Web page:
How To Conduct An Exit Interview


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How To Conduct An Exit Interview

- Contributed By J Dawkins.

Exit interviews are critical to any organisation as they offer opportunity for the employee to discuss their reasons for leaving and enable the organisation to review and improve staff retention policies. This article provides some practical tips for conducting an exit interview.

How To Conduct An Exit Interview

Adopt a Structured Approach

Don't treat an exit interview in a casual manner or as a formality, ensure that it has a structure and purpose to it. Remember that the more you can find out about why an employee is leaving the more opportunity this gives you to make improvements to the organisation to prevent further resignations. Perhaps the most useful tool is an exit interview form which lists a series of questions you might want to ask. Take time to prepare your own exit interview form or download a template at a site such as this.

Ensure Appropriate Staff Conduct the Interview.

Ideally you should always use a neutral third party, perhaps a member of the human resources staff or a senior manager to conduct the exit interview. This needs to be someone who is unconnected or has had little day to day contact with the employee rather than a direct line manager, to encourage them to be as open as possible.


Getting the right environment is essential to an open and honest discussion. Aim to arrange the interview in a neutral office away from the employees day to day workplace. Ensure that the room is not too imposing or confrontational. This can be done by arranging seating in a circle rather than having the employee facing a panel of managers.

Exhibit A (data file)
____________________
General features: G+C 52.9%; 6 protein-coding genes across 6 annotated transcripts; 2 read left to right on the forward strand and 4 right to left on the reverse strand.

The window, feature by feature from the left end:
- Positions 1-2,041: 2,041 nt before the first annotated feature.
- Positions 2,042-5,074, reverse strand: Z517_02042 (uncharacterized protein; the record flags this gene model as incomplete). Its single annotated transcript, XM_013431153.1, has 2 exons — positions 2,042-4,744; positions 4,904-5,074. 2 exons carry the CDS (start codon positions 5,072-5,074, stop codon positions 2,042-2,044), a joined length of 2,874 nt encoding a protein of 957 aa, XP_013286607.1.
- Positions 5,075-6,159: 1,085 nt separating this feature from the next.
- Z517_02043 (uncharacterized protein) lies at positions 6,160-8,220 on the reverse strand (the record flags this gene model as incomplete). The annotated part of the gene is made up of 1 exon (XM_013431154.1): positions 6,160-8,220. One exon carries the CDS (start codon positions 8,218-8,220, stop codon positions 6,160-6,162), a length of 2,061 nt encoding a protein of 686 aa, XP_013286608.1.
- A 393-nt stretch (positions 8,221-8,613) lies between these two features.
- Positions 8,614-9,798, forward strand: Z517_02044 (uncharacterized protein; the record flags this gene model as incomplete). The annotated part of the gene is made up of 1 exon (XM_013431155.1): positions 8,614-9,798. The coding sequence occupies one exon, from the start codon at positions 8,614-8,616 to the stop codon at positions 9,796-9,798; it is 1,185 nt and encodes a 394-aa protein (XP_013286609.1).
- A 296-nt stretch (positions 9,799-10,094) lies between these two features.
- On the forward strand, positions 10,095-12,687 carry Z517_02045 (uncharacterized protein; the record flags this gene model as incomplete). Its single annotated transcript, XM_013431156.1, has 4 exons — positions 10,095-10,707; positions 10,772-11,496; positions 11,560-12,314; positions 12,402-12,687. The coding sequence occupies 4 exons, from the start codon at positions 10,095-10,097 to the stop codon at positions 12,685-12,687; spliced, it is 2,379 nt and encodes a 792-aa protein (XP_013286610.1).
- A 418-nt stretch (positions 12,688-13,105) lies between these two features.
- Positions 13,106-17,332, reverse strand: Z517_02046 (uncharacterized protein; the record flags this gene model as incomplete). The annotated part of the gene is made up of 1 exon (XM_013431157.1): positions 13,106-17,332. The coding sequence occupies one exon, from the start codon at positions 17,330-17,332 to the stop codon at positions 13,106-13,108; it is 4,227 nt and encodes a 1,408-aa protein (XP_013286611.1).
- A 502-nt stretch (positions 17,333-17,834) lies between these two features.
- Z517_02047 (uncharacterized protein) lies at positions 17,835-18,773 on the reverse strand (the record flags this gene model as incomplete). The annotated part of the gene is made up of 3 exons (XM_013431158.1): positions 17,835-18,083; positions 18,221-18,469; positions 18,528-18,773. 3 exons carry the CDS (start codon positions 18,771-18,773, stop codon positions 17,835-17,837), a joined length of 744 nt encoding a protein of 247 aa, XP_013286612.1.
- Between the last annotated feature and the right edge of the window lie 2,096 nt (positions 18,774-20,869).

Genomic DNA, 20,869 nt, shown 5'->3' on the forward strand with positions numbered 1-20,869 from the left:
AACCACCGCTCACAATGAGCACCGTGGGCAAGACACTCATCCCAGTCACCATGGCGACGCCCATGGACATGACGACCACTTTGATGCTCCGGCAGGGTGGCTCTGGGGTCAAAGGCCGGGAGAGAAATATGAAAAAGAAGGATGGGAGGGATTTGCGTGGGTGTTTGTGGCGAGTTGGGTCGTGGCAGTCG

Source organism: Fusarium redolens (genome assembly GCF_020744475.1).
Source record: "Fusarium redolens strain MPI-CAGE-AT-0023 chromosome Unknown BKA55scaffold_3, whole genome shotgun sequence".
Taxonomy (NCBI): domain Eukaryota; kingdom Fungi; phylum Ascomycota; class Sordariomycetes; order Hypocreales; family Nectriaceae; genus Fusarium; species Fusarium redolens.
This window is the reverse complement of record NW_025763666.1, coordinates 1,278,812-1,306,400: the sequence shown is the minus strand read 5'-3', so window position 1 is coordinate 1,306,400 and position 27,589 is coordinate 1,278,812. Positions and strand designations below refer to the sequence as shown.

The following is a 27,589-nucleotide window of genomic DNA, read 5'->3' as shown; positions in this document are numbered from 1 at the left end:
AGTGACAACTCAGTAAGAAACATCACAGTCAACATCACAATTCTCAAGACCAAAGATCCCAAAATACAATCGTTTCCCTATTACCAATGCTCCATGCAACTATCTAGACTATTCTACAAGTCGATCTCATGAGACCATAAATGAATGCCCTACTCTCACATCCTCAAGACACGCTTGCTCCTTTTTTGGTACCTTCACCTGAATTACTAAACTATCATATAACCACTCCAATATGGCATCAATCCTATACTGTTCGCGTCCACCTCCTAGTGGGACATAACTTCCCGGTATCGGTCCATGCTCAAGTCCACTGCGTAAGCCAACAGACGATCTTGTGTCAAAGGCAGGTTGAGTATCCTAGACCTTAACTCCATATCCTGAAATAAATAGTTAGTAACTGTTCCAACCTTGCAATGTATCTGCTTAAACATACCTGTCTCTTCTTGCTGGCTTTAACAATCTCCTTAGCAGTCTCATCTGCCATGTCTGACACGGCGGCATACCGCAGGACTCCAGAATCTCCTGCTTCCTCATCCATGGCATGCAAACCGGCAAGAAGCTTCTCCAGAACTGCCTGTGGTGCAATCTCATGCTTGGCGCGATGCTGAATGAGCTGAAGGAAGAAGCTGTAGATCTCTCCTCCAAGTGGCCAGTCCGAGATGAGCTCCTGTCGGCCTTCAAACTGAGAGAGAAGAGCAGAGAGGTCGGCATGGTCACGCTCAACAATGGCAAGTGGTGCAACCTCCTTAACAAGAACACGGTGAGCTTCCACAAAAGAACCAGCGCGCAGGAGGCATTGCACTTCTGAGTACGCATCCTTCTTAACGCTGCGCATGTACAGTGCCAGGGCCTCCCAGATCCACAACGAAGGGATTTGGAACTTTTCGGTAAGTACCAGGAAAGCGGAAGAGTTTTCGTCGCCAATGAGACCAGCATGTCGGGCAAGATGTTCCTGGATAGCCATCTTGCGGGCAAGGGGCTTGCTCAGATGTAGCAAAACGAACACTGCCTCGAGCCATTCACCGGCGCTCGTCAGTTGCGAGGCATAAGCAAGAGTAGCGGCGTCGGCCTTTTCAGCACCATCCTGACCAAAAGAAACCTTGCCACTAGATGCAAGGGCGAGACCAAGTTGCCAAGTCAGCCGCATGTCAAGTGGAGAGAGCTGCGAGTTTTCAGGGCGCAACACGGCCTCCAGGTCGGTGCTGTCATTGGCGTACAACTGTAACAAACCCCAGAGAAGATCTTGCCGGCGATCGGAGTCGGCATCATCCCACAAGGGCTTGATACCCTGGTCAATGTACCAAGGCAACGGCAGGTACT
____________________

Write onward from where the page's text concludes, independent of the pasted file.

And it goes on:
Remember if the employee has been particularly hardworking it is better to leave them with a positive picture of the organization and to leave the door open for them to return if it doesn't work out at their new place of work.

Guarantee Confidentiality

Whilst the employee may be leaving the organization, it is important to guarantee confidentiality of their exit interview discussion to encourage them to be as open as possible. Staff will soon learn not to reveal their real reasons for leaving If they hear about why other colleagues have left from gossiping exit interviewers.

Arrange Exit Interviews in the Final Week of Employment.

Timing is important for an exit interview to be effective. Don't rush to conduct the exit interview as soon as the employee resigns as they may not be as open about their real reasons for leaving if they know they still have four weeks of work remaining. They may fear that information could leek to colleagues about their reasons for leaving or that they will be treated harshly for the remainder of their time with the organization.

Don't Get Defensive

During the interview their will undoubtedly be things said by the employee about the organization or working practices that you don't like. Don't become defensive as this will simply lead to a confrontational situation. Remember you want the employee to be as honest as possible so listen carefully. You can always seek to verify information after the employee has left and the details they provide may prove beneficial to improving staff retention in the future.

Keep a Written Record

Having a written record of the exit interview is essential to enable you to act on concerns raised to reduce the chances of other staff leaving.


Remember that exit interviews are all about understanding why employees leave so that you can take actions to improve organizational practices.

- Article contributed by J Dawkins. Copyright. Reproduced with permission.

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ABOUT the Author

By J Dawkins. Having worked in the recruitment industry for over five years, I now write extensively on the subject of job search, interview tips, Resume and CV advice. Feel free to ask as many questions as you like and get it answered online. Visit my comprehensive blog dedicated to the Job Search process The Jobsearch Expert Blog

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